|Publication number||US4731943 A|
|Application number||US 06/874,958|
|Publication date||Mar 22, 1988|
|Filing date||Jun 16, 1986|
|Priority date||Jun 16, 1986|
|Publication number||06874958, 874958, US 4731943 A, US 4731943A, US-A-4731943, US4731943 A, US4731943A|
|Inventors||Arnold J. Schlicter|
|Original Assignee||Schlicter Arnold J|
|Export Citation||BiBTeX, EndNote, RefMan|
|Patent Citations (6), Non-Patent Citations (3), Referenced by (3), Classifications (5), Legal Events (4)|
|External Links: USPTO, USPTO Assignment, Espacenet|
This invention relates to an apparatus to assist in the proper maintenance of plants. Furthermore, the invention has use in an inventory control system for effectively maintaining plants and establishing a record system regarding their care.
The increasing popularity of plants within the work and domestic environments has created a need for products which assist and educate wholesalers, floral retailers, plant maintenance technicians and general consumers regarding plant care and maintenance in a simple and easily understood manner. This is particularly true for plant maintenance firms which deal with large quantities of plants at many different locations, typically, but not exclusively, office buildings where the plants require specific, varied, periodic and individual attention for their maintenance. For example, such maintenance regimes may include specific instructions regarding the watering, pruning, light control, fertilizing, pest control techniques to be employed, means for safely cleaning a plant, and proper plant rotation and replacement procedures. Also, non-authorized maintenance and movement of the plants must be discouraged to insure plant health and contractual guarantees.
Failure to provide proper plant maintenance due to a lack of specific knowledge may adversely affect businesses in which visual impact is a major component of sales appeal. Furthermore, it is essential that sellers and maintenance firms have a simple means for keeping inventory control of the plants, not only on their customers' premises, but also in their own facilities such as greenhouses.
The present invention provides a simple, yet effective, means for assisting individuals regarding proper plant maintenance. In addition, the present invention is flexible, cost effective, and can be used in an inventory control system for tracking a plant population. Thus, businessmen and general consumers can use the present invention in a manner most suitable for their individual needs.
This invention relates to an apparatus to assist in the proper maintenance of a plant which comprises a stake for insertion into a first container containing a plant, the first container being inserted into a second container; a flexible connecting means having two ends, one end connected to the stake and the other end to an attachment means, the attachment means for attaching the connecting means to the second container. Preferably the attachment means does not harm the plant and can withstand a moist environment.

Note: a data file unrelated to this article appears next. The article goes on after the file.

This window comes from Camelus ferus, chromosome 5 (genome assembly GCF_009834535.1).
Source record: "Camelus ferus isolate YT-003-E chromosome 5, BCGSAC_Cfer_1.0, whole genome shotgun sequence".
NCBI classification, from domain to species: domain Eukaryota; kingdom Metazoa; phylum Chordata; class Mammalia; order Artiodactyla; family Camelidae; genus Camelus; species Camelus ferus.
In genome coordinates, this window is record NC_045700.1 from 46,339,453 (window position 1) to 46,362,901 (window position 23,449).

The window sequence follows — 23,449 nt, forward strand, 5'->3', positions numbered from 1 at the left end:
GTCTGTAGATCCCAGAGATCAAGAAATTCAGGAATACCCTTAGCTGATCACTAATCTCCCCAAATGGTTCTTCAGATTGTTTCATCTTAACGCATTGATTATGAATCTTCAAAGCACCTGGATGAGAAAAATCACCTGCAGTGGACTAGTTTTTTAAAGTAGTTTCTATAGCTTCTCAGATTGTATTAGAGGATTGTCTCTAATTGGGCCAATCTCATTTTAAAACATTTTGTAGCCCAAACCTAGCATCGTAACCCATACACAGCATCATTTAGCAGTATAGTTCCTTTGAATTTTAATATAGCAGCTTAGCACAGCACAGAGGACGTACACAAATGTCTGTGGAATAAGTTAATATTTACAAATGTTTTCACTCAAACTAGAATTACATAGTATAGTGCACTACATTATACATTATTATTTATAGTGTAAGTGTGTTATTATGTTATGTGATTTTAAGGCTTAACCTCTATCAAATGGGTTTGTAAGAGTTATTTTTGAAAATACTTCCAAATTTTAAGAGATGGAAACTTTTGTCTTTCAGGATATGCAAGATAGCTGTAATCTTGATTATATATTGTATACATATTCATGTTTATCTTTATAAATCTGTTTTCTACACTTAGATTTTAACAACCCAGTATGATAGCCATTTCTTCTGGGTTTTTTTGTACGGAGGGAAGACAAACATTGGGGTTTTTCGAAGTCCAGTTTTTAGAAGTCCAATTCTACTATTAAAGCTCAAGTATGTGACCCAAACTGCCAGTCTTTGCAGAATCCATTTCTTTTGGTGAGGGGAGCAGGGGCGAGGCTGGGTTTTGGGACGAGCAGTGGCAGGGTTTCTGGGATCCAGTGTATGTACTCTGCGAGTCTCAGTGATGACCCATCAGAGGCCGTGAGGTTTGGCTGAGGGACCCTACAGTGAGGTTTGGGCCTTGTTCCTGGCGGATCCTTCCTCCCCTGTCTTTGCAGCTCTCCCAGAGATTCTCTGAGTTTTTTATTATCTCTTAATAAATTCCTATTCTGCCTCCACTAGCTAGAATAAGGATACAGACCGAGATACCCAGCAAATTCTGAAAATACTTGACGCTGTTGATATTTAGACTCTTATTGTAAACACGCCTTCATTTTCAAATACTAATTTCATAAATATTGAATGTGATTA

For the purpose of illustrating the invention, there is shown in the drawings a form which is presently preferred, it being understood, however, that this invention is not limited to the precise arrangements and instrumentalities shown.
FIG. 1 is a perspective view partially broken away of the present invention in use.
FIG. 2 is a rear elevational view of the present invention with a representation of inventory control indicia.
FIG. 3 is a front elevational view of the present invention with a representation of instructions for the maintenance and care of a plant.
Referring to the drawings in detail wherein like numerals indicate like elements, there is shown in FIG. 1 a perspective view of an apparatus, shown generally as 10, for assisting in the proper maintenance of a plant in accordance with the present invention. In the preferred embodiment, a major component of the invention is a stake 12, generally an elongated member tapered at one end 14, for insertion into a first container 16 containing a plant 18. The stake 12 is formed from materials preferably polymeric in nature, having sufficient tensile properties to insure support of the stake 12 in an upright position, with a limited amount of flexibility. The other end 20, or the non-tapered end, of the stake 12, as illustrated in FIGS. 2 and 3, is generally flat in nature having two major surfaces 22 and 24, respectively. In the preferred embodiment, surfaces 22, 24, respectively of the other end 20 are generally trapezoidal in shape, but are not limited to this configuration. A support ridge or rib 26, as shown in FIG. 3, extends outwardly from one surface 28 of the stake 12. The ridge 26 is medially located with respect to the surface 28 of the stake and extends downward a predetermined length toward the tapered end 14 of the stake 12. The other surface 30 of the stake 12, as shown in FIG. 2, is generally flat in nature. A pair of holes 32, 34, respectively, extend through the stake 12 proximate the end 20 for purposes which will be apparent hereinafter.